“I think I’ll get her the school colors,” he said with some relief. “Do you think they’ll wilt by Tuesday?” Was this the day he planned to break up with her? Was I an accomplice?
Sometimes my advice is apparently off the mark. “Is the first week of December too late to break up with a girl?” a son once asked. “I mean, is it going to look like I just didn’t want to give her a present?” I responded confidently, “Look, girls want you to be honest. Regardless of the time of the year, they would surely find it humiliating to be with someone who was just pretending because of some perceived obligation.” Later I compared notes with female friends on this and was shocked by their swift reproach. “Absolutely not! He can’t break up in December. What is he thinking? She’s already bought her clothes for the parties. I remember a guy tried to break up with me before the holidays. I told him that he could just do all of this in January, but he was damn sure not copping out now. We got through New Year’s Eve. I didn’t miss a single party, and he dumped me in January.” Maybe I need more estrogen.
LIVING IN A HOUSE WITH NO other females has occasionally been isolating and frustrating, but I have to admit I was well suited for it. I grew up with a brother, and as the mother of sons, I was allowed to continue my lifelong membership in the No Girls Allowed club. The benefit of this membership is the understanding of the male psyche it brings. The downside is that one grows accustomed to the laconic speech, the no-frills simplicity, the guileless honesty, the slapstick vulgar comedy of boys and begins to view her own gender with disloyal objectivity.
My friends who also have only sons tell me I am not alone in this accommodation. Thrust into an all-female environment, the Dallas Woman’s Club or a breast cancer fundraiser, mothers of sons can often be found hiding in the restroom. Suddenly encountering the higher-pitched shriek of several hundred Texas women in a hotel atrium sends us straight to the stalls to rearrange our antennae. The frequency signals in this crowd are initially unfamiliar. We emerge from consummate girly affairs, a wedding shower or an exquisite tea party, wondering if we’ve completely lost our feminine credentials.
As comfortable as the No Girls Allowed club is, I cannot in good faith abet my sons’ natural inclination to flee from the constraining qualities of grace that women impose. And yet mothers of sons are often enablers. We rent the tux and purchase the date’s flowers for them and after reviewing a basic list of manners that we have encouraged but not always enforced at home, we shove them out the door.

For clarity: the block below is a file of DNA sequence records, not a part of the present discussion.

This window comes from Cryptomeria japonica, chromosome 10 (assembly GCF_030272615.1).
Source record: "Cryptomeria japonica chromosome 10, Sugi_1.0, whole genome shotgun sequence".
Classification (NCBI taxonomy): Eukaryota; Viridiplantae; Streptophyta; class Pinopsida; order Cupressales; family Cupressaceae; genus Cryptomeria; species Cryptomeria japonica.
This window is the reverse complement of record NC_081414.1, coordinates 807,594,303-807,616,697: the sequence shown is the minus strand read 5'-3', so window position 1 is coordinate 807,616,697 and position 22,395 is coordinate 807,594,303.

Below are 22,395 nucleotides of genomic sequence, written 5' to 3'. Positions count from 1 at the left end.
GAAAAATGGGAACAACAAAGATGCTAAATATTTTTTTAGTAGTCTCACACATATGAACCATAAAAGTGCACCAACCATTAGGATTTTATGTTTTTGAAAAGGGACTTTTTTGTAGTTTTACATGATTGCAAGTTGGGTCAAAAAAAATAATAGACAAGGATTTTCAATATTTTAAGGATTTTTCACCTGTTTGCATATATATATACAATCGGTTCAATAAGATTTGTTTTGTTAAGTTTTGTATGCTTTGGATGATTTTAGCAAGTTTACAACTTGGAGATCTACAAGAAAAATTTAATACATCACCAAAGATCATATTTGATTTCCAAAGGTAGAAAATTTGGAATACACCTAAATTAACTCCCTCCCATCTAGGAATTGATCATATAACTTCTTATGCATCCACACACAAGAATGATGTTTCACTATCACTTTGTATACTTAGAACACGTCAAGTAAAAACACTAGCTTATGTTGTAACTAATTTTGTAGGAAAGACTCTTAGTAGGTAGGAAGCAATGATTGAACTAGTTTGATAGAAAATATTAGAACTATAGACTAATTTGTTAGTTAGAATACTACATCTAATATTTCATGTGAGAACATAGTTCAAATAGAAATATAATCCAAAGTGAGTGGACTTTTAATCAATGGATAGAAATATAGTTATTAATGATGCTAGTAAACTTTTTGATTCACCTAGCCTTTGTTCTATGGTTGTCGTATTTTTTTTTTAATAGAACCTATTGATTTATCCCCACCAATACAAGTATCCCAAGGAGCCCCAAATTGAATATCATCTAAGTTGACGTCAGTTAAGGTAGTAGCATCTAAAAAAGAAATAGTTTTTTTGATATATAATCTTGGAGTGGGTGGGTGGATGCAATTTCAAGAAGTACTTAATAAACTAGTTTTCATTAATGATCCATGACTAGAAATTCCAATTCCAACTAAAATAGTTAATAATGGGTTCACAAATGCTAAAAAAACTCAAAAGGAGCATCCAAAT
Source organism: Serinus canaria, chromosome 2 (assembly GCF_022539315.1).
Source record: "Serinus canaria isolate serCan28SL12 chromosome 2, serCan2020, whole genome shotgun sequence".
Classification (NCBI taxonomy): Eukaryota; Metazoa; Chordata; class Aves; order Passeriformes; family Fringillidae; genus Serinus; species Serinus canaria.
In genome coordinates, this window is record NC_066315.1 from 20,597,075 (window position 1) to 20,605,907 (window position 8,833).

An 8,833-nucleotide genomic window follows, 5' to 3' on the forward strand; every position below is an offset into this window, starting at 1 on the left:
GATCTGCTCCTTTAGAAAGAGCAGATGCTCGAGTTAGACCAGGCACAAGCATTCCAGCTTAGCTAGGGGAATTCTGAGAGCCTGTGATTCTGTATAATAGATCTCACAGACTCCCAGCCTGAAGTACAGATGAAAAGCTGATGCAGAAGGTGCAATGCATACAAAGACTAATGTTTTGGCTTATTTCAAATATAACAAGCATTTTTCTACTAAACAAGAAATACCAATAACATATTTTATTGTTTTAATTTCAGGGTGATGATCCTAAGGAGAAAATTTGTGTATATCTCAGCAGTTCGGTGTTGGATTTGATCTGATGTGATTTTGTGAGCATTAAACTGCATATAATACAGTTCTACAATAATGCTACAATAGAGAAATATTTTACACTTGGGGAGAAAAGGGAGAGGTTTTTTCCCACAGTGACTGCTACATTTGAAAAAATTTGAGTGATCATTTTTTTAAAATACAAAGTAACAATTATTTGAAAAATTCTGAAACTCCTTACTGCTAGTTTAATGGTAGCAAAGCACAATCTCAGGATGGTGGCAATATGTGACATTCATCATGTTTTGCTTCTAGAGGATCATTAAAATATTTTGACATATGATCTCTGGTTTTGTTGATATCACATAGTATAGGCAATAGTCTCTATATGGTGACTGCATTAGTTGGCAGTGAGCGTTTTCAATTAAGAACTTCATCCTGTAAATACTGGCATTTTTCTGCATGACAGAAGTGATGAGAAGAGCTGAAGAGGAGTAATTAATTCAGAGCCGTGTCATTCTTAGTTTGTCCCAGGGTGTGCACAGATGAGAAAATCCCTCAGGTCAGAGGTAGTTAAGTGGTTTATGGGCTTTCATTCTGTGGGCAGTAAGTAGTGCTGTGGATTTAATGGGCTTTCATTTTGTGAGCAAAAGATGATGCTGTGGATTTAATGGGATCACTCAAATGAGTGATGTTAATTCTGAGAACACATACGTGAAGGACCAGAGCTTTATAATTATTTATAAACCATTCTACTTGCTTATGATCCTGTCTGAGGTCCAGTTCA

A young female friend looked on one afternoon as I neatly wrapped a gift that one teenage son would later give to his girlfriend. “I never knew that mothers of boys did the wrapping,” she remarked.
“The wrapping? Who do you think selected the gift?” I said, wondering if I should invite her in some Christmas morning to see the caliber of gift-swaddling my sons offer. By overruling my teenage son’s impulse to give his best girl a Blockbuster gift certificate, I like to think I am teaching him something about what might please a woman. Perhaps I have only taught him that gift selection is beyond him. That was not my intention.
In a household of males, the teaching cannot be subtle. Take something as basic as “Women would like to be remembered on their birthdays.” It doesn’t take long in a houseful of males to know that you have to post the date on the refrigerator early. Once they all could read and write, I instructed my husband to back off. No more purchasing the card for them and extracting the signatures. (They always signed their last names, as if it might be used in court.)
That first year of my “Let’s see how thoughtful they are on their own” experiment was a disaster. As my birthday approached, each time the older two left the house, I bade them farewell by saying, “I know you’re really going to buy your mother’s birthday present, but you can pretend that you’re going to play video games if you want to.” The eldest, Jack, in a moment of real martyrdom, promised he would accompany me to church since my birthday fell on Sunday. When the day arrived, he woke up late and mumbled that he’d come in his own car. Of course, he was a no-show.
Returning from church, I fixed Sunday lunch and waded into the pile of laundry that invariably accumulates on weekends. Any boy who passed me in the hall heard me remark that my car needed washing and I would consider that a lovely birthday gift. Jack was nervy enough to ask for help in using my computer. He probably didn’t even hear my teeth grinding as I sat beside him. At five o’clock I baked myself a birthday cake, which they happily consumed.
Later that evening, I exploded on all of them, including hapless William, who had just returned from a weekend Scout camp-out. I told them that I didn’t want to be misunderstood, so I would not be speaking to them subtly or metaphorically. I told them that I felt totally unappreciated and rather lousy as a parent who had brought up such thoughtless males. (Note how quickly I began to assume responsibility for their failure.) My wrath seemed to take them entirely by surprise. I saw that fuzzy look come over them that says, “What is she talking about? What is it with women? What does she want?”
They averted their eyes, so I grabbed their chins the way I once did when they were errant toddlers with three-second attention spans. “What do I want? I’ll tell you what I want, and you’d better listen up because this is what all women want. I want to be surprised, not by a lavish gift, but by evidence that someone observed and loved me enough to know what would lighten my load and brighten my day. My car is filthy, for starters. Your insistence on taking over the Sunday laundry chores would delight me, even if you didn’t sort the clothes. Somebody could make me a cake. A cake mix is fine. You can all read and set the oven at 350 degrees. Two of you who went to church last week heard me exclaim over the John Rutter Requiem on the way home. I think I even wondered aloud if it might be available on compact disc in the classical section of the music store. Your mother writes. She never tires of nice paper and interesting pens. I didn’t even mind the year that you collectively decided that I wanted a Whitman Sampler box of candy, except that you ate the best pieces and left the lid off the box on a low table so that Rosie [the dog] devoured the rest and threw up all night in the living room.”